A sceptic in religious matters, McLaren was nevertheless acutely aware of the ethical issues surrounding her area of research, and was willing to provide leadership in discussing and resolving them. She was a member of the Warnock committee on human fertilization and embryology, which led to the Human Fertilization and Embryology Act of 1990 and the establishment of the Human Fertilization and Embryology Authority to regulate in vitro fertilization and the use of human embryos. She was a member of the authority from 1990 to 2001. She was also a member of the Nuffield Foundation's bioethics council, and of the European Group on Ethics in Science and New Technologies, an advisory group to the European Commission. She appeared frequently on radio and television to put the scientific case for carefully regulated research on early mammalian and human embryos. (She was an extremely fluent and clear speaker as well as writer.) She was also a long-term and active council member of the Pugwash conferences, which sought to ensure that scientific advances were put to peaceful uses, and which won the Nobel peace prize in 1995.

McLaren was made a fellow of the Royal Society in 1975, and became closely involved in its affairs, as a member of its council from 1985 to 1987, its foreign secretary from 1991 to 1996, and a vice-president from 1992 to 1996. She was the first woman to hold office in the society. During her vice-presidency she travelled widely on its behalf, and in particular sought to promote the attractions of a scientific career for women, and to ensure equal opportunities for them. Bearing in mind her own experience as a young mother she often spoke in favour of improved government help for childcare (not only for scientists). She took on responsibilities in many other professional and scientific bodies: she was a member of the committee of managers of the Royal Institution from 1976 to 1981 (and Fullerian professor of physiology there from 1990 to 1995), president of the British Association for the Advancement of Science in 1993–4 and of the Association for Women in Science and Engineering from 1995, chairman of the governing body of the Lister Institute of Preventive Medicine from 1994 to 2002, and a trustee of the Natural History Museum from 1994 to 2003. She received many honours. She was a founding member of the Academia Europaea in 1988 and a founding fellow of the Academy of Medical Sciences in 1998, an honorary fellow of University College, London, and of King's and Lucy Cavendish colleges, Cambridge, and she received the scientific medal of the Zoological Society of London (1967), the Marshall medal of the Society for the Study of Fertility (1985), the royal medal of the Royal Society (1990, the society's highest award), the Japan prize of the Science and Technology Foundation of Japan (2002), and the March of Dimes prize in developmental biology (2007). She was appointed DBE in 1993.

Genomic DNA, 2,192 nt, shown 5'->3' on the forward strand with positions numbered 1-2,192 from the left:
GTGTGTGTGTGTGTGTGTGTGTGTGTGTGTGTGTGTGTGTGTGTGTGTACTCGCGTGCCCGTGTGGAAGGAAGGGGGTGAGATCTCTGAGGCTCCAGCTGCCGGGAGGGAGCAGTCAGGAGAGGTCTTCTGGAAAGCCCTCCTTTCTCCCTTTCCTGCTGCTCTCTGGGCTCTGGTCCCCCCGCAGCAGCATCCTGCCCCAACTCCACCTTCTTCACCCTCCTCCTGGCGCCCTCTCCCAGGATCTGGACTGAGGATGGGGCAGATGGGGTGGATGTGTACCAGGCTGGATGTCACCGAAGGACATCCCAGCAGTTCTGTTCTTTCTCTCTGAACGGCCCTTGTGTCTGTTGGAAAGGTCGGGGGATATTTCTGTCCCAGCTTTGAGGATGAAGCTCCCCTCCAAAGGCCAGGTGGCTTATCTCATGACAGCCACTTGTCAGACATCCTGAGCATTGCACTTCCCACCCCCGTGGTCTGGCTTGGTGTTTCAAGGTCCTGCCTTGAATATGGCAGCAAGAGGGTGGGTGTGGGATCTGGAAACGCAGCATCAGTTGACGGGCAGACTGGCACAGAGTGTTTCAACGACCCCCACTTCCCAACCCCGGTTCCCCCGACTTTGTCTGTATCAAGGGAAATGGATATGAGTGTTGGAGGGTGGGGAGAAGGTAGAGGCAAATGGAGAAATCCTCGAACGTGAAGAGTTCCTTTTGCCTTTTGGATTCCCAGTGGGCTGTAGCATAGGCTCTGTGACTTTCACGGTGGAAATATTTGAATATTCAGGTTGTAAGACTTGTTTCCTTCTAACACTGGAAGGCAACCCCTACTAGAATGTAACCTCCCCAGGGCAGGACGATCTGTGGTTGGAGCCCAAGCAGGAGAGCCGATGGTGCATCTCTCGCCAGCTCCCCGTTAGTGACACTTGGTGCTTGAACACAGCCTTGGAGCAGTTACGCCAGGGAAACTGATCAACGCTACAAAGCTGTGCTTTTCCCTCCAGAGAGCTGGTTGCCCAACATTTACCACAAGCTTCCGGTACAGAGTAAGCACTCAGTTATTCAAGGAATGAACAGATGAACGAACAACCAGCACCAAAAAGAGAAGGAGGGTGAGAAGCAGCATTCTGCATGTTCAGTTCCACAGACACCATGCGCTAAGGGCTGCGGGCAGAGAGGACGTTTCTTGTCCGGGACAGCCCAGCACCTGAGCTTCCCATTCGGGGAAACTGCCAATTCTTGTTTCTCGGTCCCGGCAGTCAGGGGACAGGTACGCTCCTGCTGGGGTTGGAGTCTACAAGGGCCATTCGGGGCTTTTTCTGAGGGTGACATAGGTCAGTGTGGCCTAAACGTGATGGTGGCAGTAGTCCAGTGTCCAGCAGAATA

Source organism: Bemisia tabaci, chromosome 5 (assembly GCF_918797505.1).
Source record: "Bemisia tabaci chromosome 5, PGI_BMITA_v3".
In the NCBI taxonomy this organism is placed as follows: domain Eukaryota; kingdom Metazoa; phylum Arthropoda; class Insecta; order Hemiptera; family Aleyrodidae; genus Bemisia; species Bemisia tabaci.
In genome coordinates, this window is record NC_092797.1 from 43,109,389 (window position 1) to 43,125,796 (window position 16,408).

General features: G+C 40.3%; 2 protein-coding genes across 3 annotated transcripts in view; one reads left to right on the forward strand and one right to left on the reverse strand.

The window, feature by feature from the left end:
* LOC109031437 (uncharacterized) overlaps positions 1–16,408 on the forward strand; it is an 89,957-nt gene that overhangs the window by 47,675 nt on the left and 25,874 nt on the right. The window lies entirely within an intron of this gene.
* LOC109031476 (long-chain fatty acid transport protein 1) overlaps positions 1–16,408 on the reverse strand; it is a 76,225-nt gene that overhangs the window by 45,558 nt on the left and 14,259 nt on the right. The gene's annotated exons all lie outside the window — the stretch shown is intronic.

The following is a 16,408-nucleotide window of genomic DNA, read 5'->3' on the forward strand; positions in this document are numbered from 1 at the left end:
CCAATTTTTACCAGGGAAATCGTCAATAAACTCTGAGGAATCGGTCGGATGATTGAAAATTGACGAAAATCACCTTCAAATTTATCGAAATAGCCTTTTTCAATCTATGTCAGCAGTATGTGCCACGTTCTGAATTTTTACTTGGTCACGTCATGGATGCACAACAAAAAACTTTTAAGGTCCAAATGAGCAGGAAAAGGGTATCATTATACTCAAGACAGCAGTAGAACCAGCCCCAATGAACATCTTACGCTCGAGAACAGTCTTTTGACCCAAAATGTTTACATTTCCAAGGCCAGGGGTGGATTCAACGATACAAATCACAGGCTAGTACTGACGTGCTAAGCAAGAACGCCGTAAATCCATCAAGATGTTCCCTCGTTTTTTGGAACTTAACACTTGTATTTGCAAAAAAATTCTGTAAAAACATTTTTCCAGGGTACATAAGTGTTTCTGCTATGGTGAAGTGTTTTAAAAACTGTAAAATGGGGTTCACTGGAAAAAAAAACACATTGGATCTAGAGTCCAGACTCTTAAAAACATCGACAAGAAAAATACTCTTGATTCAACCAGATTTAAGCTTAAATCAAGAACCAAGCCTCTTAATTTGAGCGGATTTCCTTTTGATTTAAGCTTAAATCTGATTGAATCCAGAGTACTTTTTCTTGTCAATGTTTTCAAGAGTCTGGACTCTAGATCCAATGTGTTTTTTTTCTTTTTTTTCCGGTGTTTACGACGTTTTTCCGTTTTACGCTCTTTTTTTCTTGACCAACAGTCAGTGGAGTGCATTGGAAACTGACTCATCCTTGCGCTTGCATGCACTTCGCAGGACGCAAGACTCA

Despite her achievements and eminence McLaren remained an essentially modest person; she insisted on being called Dr McLaren even after being made a professor and then dame. Her colleagues and students much appreciated her kindness, courtesy, and interest in others, as well as her razor-sharp intellect. She loved parties, children, and football. One of her colleagues later said that 'when any international match was on television it was a waste of time trying to talk to her' (The Guardian, 10 July 2007). She died in a car crash on the M11 motorway in the parish of North Weald Bassett, Essex, on 7 July 2007, while travelling back from Cambridge to London; Donald Michie, who was travelling with her in the car (and with whom she had recently begun to cohabit again), was also killed. They were survived by their three children, and their lives were jointly celebrated at a memorial meeting at the Zoological Society of London on 19 July. She was also commemorated by separate annual memorial lectures held under the auspices of the International Society for Stem Cell Research, the UK National Stem Cell Network, and Lady Margaret Hall, Oxford, by Anne McLaren fellowships at the University of Nottingham, and by various activities in the fields of science education and genetic research sponsored by the Anne McLaren Fund.

Sources

  • B. Hogan, ‘From embryo to ethics: a career in science and social responsibility, an interview with Anne McLaren’, International Journal of Development Biology, 45 (2001), 477–82
  • M. Skipper, ‘Research highlights: an interview with Anne McLaren’, Nature Reviews Genetics, 8 (June 2007), 412
  • Daily Telegraph (9 July 2007)
  • The Times (12 July 2007)
  • The Independent (12 July 2007)
  • New York Times (23 July 2007)
  • WW (2007)
  • private information (2011)
  • b. cert.
  • m. cert.
  • d. cert.

Archives

  • BL, Add. MSS 83830–83981

Sound

Likenesses

Wealth at Death

£52,095,843: probate, 28 April 2008, CGPLA Eng. & Wales

J. Burke, A general [later edns A genealogical] and heraldic dictionary of the peerage and baronetage of the United Kingdom [later edns the British empire] (1829–)
British Library, London
(1849–)
British Library, National Sound Archive